Evolv Technology’s AI monitors public places for weapons

The news: Evolution Technology believes its AI can help stem the epidemic of mass shootings in public spaces.

  • The Massachusetts-based company has developed a scanning machine to replace conventional metal detectors, saving people the hassle of stopping and emptying their pockets.
  • The technology deploys a “active sensing” light emission technique using radar and lidar to create images which are then reviewed by an AI, by The Washington Post.
  • Evolv claims its system can identify a weapon concealed on someone walking through the scanner and prompt security to intervene.
  • AI scanners are already deployed at public places As Citi field, Lincoln Center, The Natural History Museumand NewYork-Presbyterian Hospital At New York.

How we got here: The United States has a major mass shooting problem with victimsoccurring in churches, schools and grocery stores.

  • The second deadliest school shooting in US history happened at a Texas elementary school on Tuesday, just over a week after 10 people were fatally shot in a grocery to Buffalo.
  • There was 61 mass shootings in the United States in 2021, nearly one jump to 100% of the 32 incidents in 2017. And 213 mass shootings in the United States have already taken place this year, by NPR.

False positives: While Evolv’s AI scanners are an inconspicuous way to detect firearms, inaccuracies could lead to chaotic scenes in high-traffic locations.

  • New York is considering deployment of AI weapon detectors in the subway. However, false positives could potentially mean dozens of people unnecessarily detained for testing on their daily commute.
  • Data on the Evolv system shows that 190,000 alerts, 172,000 were benign items like umbrellas and laptops. Only 0.8% of alerts concerned weapons, by Focus on New York.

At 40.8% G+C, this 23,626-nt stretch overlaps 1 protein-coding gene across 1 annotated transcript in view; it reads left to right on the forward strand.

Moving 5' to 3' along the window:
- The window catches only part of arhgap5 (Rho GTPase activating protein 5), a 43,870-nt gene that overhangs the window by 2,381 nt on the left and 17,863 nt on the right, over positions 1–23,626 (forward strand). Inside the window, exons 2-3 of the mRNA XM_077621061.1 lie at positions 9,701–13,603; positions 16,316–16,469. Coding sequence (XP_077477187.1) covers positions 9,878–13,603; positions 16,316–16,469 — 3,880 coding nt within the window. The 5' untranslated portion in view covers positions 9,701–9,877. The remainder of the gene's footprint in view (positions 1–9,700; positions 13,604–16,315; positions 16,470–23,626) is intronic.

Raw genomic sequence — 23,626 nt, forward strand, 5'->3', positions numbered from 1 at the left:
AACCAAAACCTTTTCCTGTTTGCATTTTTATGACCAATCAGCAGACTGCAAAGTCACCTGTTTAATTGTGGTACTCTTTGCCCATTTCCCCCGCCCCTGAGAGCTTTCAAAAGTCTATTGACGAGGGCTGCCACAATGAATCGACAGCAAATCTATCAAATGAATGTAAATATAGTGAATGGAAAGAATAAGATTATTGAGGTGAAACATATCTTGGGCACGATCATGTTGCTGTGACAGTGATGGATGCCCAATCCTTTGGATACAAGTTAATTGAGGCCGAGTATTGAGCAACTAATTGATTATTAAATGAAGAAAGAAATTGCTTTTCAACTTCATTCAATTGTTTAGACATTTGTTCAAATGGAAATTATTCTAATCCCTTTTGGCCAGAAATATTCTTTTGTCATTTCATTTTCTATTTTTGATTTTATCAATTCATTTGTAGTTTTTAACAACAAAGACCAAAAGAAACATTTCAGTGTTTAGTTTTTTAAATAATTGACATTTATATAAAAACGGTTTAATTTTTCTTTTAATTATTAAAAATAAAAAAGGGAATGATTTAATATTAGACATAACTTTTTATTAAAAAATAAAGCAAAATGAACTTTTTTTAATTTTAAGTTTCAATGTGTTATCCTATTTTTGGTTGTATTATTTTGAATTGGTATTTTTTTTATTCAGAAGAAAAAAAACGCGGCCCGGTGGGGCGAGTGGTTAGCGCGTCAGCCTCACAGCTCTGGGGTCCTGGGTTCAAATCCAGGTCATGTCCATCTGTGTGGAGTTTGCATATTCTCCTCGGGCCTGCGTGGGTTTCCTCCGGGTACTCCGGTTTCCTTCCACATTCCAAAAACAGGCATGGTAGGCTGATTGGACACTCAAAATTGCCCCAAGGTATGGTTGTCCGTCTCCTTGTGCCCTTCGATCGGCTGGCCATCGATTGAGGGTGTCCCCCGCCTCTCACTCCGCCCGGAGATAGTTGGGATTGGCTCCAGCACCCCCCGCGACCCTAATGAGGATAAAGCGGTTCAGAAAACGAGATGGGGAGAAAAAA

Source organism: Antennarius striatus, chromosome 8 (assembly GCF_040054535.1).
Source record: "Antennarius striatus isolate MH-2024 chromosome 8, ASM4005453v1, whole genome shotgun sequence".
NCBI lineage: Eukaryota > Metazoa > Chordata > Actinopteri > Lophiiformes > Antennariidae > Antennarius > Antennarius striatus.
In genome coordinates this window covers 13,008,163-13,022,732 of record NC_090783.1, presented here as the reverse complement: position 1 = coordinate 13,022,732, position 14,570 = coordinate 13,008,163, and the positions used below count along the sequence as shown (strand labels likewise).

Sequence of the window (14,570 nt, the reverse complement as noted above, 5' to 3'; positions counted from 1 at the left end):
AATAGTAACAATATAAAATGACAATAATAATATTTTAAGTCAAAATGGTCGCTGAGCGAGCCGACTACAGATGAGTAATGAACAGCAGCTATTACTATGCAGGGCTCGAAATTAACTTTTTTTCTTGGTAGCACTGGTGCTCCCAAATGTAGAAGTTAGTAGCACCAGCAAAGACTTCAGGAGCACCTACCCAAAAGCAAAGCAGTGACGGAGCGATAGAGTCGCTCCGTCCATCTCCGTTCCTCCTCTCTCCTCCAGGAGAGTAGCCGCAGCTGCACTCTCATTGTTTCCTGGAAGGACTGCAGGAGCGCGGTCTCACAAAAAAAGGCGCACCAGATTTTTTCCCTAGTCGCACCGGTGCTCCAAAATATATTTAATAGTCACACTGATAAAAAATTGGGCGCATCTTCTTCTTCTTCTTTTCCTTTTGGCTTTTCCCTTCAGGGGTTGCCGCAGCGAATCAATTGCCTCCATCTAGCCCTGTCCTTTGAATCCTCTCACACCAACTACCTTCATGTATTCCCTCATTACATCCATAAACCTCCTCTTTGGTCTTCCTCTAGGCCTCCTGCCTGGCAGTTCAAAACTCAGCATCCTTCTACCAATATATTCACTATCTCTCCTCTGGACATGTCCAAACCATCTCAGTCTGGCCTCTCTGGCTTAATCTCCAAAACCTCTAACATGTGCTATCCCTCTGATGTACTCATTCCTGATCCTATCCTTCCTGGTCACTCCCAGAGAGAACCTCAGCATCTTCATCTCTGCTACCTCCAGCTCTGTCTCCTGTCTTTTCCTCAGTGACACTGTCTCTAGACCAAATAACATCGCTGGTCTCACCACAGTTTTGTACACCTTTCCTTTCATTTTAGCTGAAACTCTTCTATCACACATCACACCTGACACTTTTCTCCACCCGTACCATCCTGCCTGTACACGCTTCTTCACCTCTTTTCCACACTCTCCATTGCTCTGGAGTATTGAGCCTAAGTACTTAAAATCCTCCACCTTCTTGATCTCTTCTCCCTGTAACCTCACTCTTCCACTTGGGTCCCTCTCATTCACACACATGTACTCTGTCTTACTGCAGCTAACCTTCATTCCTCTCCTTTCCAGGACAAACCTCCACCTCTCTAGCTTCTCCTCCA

Not a panacea: Despite the false positives, AI detection systems can learn to more accurately identify weapons over time and potentially detect evasion attempts, such as someone altering the shape of a gun.

  • Considering that an Evolv scanner operates between $2,000 and $3,000 per monthaccording to NY Focus, they won’t be ubiquitous, and those plotting mass shootings might opt ​​for less guarded locations.
  • Additionally, as there are more gun deaths in states with weaker gun controls, according to Sky News, areas with lax gun laws might still allow guns in public spaces even with scanners.
  • While technologies like Evolv’s could help monitor weapons in the public sphere, privacy is at stake.
  • The deployment of AI in the workplace has already raised ethical concerns. For weapons detection, anyone taking the subway or heading to a sporting event would be subject to AI scrutiny, raising questions about how the data could be misused.
  • Alternatively, if lawmakers pass legislation applying AI to the universal background check for gun possession, scanners could potentially have fewer guns to detect. In this scenario, the AI could improve the detection of red flags based on buyer history.

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